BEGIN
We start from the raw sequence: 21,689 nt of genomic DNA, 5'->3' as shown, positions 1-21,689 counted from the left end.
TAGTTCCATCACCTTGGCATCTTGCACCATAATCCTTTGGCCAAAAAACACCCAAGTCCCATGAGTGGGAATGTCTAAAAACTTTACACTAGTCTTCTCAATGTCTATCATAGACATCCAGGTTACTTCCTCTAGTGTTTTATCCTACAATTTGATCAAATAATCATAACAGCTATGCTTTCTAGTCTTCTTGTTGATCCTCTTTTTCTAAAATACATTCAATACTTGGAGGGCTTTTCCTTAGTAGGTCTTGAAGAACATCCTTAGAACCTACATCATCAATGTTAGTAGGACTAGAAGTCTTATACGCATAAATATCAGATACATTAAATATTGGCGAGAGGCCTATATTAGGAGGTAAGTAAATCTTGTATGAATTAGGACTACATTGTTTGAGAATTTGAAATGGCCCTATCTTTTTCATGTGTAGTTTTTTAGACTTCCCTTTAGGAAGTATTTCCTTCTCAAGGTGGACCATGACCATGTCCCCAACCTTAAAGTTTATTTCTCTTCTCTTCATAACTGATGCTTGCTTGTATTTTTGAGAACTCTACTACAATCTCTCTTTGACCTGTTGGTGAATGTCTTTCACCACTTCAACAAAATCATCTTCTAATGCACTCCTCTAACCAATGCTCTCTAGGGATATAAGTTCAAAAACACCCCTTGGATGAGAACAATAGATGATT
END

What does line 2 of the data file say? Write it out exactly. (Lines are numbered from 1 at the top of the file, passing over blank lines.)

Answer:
TAGTTCCATCACCTTGGCATCTTGCACCATAATCCTTTGGCCAAAAAACACCCAAGTCCCATGAGTGGGAATGTCTAAAAACTTTACACTAGTCTTCTCAATGTCTATCATAGACATCCAGGTTACTTCCTCTAGTGTTTTATCCTACAATTTGATCAAATAATCATAACAGCTATGCTTTCTAGTCTTCTTGTTGATCCTCTTTTTCTAAAATACATTCAATACTTGGAGGGCTTTTCCTTAGTAGGTCTTGAAGAACATCCTTAGAACCTACATCATCAATGTTAGTAGGACTAGAAGTCTTATACGCATAAATATCAGATACATTAAATATTGGCGAGAGGCCTATATTAGGAGGTAAGTAAATCTTGTATGAATTAGGACTACATTGTTTGAGAATTTGAAATGGCCCTATCTTTTTCATGTGTAGTTTTTTAGACTTCCCTTTAGGAAGTATTTCCTTCTCAAGGTGGACCATGACCATGTCCCCAACCTTAAAGTTTATTTCTCTTCTCTTCATAACTGATGCTTGCTTGTATTTTTGAGAACTCTACTACAATCTCTCTTTGACCTGTTGGTGAATGTCTTTCACCACTTCAACAAAATCATCTTCTAATGCACTCCTCTAACCAATGCTCTCTAGGGATATAAGTTCAAAAACACCCCTTGGATGAGAACAATAGATGATT